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Enabled Abroad

Study abroad staff actively collaborate with Disability Resources and Educational Services (DRES) to facilitate equal access for students with visible and non-visible disabilities interested in participating in a study abroad program.

On-site accessibility information for programs can be provided and, if necessary, on-site support can be arranged. Study abroad staff will be available to assist you throughout the entirety of your study abroad process to ensure that your experience is positive and meaningful.

With Illinois: Students With Disabilities Realize Study Abroad Dreams (Video)

Questions to Consider, Tips, & Resources

  • How might my experience with my disability abroad differ from my experience in the United States?
  • How might I meet my needs regarding my disability while abroad and is there a program that offers this kind of support?
  • What does having a disability mean in my host country? What terminology is utilized in the host language to refer to people with disabilities?
  • What does the population of people with disabilities look like in my host country? How visible and large is it?
  • What are the cultural attitudes, beliefs, and norms of the host culture regarding people with disabilities?
  • What resources are available to people with disabilities in my program or in my host country?
  • How should I respond if people give me unsolicited help in my host country?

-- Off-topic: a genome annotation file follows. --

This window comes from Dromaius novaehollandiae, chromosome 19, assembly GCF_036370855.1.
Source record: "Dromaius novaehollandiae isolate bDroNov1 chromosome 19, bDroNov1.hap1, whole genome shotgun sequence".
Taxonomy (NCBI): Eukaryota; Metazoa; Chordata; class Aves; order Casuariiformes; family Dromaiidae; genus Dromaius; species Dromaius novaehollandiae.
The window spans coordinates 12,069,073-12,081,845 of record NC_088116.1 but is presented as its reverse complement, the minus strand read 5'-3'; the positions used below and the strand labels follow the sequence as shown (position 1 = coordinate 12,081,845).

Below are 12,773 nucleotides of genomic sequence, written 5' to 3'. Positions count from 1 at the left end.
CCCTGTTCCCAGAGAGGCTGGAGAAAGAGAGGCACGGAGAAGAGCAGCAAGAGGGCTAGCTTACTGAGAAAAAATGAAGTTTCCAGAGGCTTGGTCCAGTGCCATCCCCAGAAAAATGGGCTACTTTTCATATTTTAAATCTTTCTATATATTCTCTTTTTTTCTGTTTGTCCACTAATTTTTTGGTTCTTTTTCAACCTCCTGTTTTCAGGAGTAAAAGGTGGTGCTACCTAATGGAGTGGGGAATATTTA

• Am I willing to disclose my disability to others?
  • How accessible are the physical spaces, resources, and services in my host country?
  • Will the inaccessibility of a program activity or excursion prevent me from participating?
  • Students registered with DRES who are eligible for on-campus accommodations are encouraged to speak with their DRES representative and a study abroad staff member as early in the process as possible so that options for disability-related accommodations can be identified.
  • Find out as much as you can about your host culture and how they view different disabilities by reading, talking to other students who have studied abroad with a disability, and consulting with units on campus and abroad.
  • Think about how you will answer questions about your disability in the language of your host country – look up key vocabulary words ahead of time.
  • Reflect on the challenges you anticipate from your host environment and how you plan to find positive and creative ways to overcome these challenges before they arise.